how can an AI be trained if we human beings are not telling it its calculation is correct?
What you are looking for is called self-supervised learning. Yann LeCun, one of the originators behind modern neural network systems, has suggested that machines can reason usefully even in the absence of human-provided labels simply by learning auxiliary tasks, the answers for which are already encoded in the data samples. Self-supervision has already been successfully applied to a variety of tasks, showing improvement in multitask performance due to self-supervision. Unsupervised learning would in general be a subset of self-supervision.
Self-supervision can be performed in a variety of ways. One of the most common is to use parts of the data as input and other parts as labels, and using the "input" subset of the data to predict the labels.
Supervised learning looks like this:
The human_labels correspond to entries in various_data, which we expect the model to predict.
Meanwhile, self-supervised learning can look something like this:
(Using Python array slice notation, some of the input data are used as training labels.)
For example, a machine could use half of the pixels in an image of a handwritten digit to try to predict the missing pixels. This is a form of self-supervision: Since the machine knows which pixels belong together in the same sample, it can "automatically" produce its own labeled data from the input itself, simply by using some inputs as outputs.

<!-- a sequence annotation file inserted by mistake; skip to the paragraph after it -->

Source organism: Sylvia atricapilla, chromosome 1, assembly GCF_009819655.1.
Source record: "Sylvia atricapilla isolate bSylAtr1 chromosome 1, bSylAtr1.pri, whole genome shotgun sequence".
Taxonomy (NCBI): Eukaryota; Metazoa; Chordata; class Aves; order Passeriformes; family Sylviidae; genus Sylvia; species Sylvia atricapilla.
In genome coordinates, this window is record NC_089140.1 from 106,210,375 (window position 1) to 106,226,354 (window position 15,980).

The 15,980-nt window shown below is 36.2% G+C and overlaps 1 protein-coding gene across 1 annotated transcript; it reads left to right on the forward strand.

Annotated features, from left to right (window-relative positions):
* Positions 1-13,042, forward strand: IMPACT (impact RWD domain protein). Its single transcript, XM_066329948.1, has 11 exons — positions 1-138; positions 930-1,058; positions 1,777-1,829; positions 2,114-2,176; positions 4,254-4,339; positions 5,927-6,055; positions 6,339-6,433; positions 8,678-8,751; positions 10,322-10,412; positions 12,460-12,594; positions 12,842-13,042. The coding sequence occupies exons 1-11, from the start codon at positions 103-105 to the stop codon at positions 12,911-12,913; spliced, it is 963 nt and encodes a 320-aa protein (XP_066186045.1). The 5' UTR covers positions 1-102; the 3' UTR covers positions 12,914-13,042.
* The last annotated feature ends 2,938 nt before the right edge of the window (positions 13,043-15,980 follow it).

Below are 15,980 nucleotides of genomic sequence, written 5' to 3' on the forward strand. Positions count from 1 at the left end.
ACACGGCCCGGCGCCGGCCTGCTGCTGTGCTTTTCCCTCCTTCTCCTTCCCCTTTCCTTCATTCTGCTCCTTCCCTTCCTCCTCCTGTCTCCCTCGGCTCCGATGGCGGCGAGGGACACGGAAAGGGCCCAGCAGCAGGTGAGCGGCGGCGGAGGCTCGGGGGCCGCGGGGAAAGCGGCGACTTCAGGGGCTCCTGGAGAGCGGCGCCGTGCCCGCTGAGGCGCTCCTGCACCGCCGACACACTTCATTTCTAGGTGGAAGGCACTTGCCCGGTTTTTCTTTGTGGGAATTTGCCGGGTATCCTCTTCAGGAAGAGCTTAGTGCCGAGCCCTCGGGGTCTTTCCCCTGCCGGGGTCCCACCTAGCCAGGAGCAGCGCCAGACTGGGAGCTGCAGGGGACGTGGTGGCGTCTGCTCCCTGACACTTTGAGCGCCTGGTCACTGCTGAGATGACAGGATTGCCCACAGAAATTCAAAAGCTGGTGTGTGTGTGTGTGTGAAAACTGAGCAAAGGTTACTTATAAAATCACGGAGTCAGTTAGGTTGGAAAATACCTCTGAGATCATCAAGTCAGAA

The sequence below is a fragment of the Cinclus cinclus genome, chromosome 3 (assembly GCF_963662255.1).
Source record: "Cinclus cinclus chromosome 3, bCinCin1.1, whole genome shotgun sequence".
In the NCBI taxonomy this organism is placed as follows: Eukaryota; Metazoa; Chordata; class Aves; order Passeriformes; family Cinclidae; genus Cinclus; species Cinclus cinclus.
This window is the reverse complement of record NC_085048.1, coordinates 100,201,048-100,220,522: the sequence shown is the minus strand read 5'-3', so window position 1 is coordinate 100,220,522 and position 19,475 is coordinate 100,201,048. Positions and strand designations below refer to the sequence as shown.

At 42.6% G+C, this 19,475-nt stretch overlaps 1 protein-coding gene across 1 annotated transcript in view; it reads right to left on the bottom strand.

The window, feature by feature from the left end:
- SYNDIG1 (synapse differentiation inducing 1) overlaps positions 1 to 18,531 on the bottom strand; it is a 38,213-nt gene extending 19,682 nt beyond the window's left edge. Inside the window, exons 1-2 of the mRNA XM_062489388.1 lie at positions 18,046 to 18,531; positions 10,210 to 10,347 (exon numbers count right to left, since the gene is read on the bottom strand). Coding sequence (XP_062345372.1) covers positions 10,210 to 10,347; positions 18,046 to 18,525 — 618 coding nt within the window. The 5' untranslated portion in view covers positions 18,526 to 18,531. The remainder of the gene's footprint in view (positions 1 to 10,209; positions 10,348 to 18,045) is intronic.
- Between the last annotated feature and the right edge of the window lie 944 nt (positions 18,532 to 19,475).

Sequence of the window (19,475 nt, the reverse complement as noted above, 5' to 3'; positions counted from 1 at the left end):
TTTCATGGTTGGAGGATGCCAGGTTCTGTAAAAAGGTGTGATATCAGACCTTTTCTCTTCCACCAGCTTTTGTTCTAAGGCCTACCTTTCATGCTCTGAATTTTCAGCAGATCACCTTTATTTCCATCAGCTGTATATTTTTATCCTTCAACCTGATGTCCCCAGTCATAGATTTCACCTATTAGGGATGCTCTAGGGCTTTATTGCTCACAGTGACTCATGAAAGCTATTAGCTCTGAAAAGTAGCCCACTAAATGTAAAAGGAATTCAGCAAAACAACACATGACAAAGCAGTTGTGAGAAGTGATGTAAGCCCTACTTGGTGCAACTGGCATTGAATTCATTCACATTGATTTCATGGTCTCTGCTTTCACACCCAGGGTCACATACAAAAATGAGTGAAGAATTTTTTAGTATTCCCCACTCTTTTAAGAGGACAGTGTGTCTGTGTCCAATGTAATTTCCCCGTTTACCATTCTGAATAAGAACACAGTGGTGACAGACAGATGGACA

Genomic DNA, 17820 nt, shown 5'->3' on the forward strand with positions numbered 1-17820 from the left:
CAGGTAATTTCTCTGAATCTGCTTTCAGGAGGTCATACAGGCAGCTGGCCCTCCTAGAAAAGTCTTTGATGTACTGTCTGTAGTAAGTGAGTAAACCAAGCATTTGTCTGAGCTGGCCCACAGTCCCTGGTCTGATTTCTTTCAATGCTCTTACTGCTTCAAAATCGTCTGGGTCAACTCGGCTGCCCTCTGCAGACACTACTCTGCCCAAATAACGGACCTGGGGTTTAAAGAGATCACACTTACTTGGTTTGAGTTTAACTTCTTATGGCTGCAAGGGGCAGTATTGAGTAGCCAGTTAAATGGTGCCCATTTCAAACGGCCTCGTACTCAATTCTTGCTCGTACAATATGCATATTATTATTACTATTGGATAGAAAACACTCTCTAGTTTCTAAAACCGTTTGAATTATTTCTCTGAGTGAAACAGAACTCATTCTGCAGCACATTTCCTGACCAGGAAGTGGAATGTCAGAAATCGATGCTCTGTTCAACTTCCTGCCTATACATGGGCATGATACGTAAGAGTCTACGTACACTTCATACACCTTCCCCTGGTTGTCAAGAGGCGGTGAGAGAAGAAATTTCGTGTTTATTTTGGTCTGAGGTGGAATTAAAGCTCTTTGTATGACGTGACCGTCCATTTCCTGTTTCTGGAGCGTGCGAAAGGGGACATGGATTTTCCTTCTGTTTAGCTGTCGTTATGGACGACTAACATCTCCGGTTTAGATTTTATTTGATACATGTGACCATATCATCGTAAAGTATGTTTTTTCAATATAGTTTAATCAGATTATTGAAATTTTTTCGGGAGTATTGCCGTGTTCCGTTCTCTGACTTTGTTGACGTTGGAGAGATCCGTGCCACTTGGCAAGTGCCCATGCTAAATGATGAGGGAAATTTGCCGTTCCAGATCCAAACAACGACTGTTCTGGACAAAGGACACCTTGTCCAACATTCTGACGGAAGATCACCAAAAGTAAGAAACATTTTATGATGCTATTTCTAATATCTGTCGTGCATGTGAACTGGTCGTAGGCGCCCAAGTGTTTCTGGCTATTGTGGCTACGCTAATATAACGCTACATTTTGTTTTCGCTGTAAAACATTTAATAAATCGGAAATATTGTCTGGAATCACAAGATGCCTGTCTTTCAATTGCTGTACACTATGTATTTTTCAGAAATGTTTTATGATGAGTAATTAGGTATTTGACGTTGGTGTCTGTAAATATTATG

However, predicting pixels from other pixels is often not the desired task.
So instead, a neural network is often pretrained using self-supervised or unsupervised learning techniques, and then subsequently trained on some amount of human-labeled data as a form of transfer learning.
What the summary of the hypothetical news article promises is that self-supervision made the learning more efficient, not that it outgrew the need for any kind of human intervention. This is exactly what we get from successful self-supervision in pretraining.
In the best possible case, the machine learns to "recognize" each class of digit 0-9 but it still does not know how to ground its own internal labels to the human's labels. Then a human supplying the mapping between the machine's labels and the human-specified IDs would be the only step necessary to upgrade the self-supervised machine to one that is directly useful for digit recognition.
There will always be a need for humans to train a machine via direct supervision in order for the machine to learn the intended task. In order to solve a specific problem, a sufficient degree of supervision is always required, and sufficient labels to reflect the intention must be provided.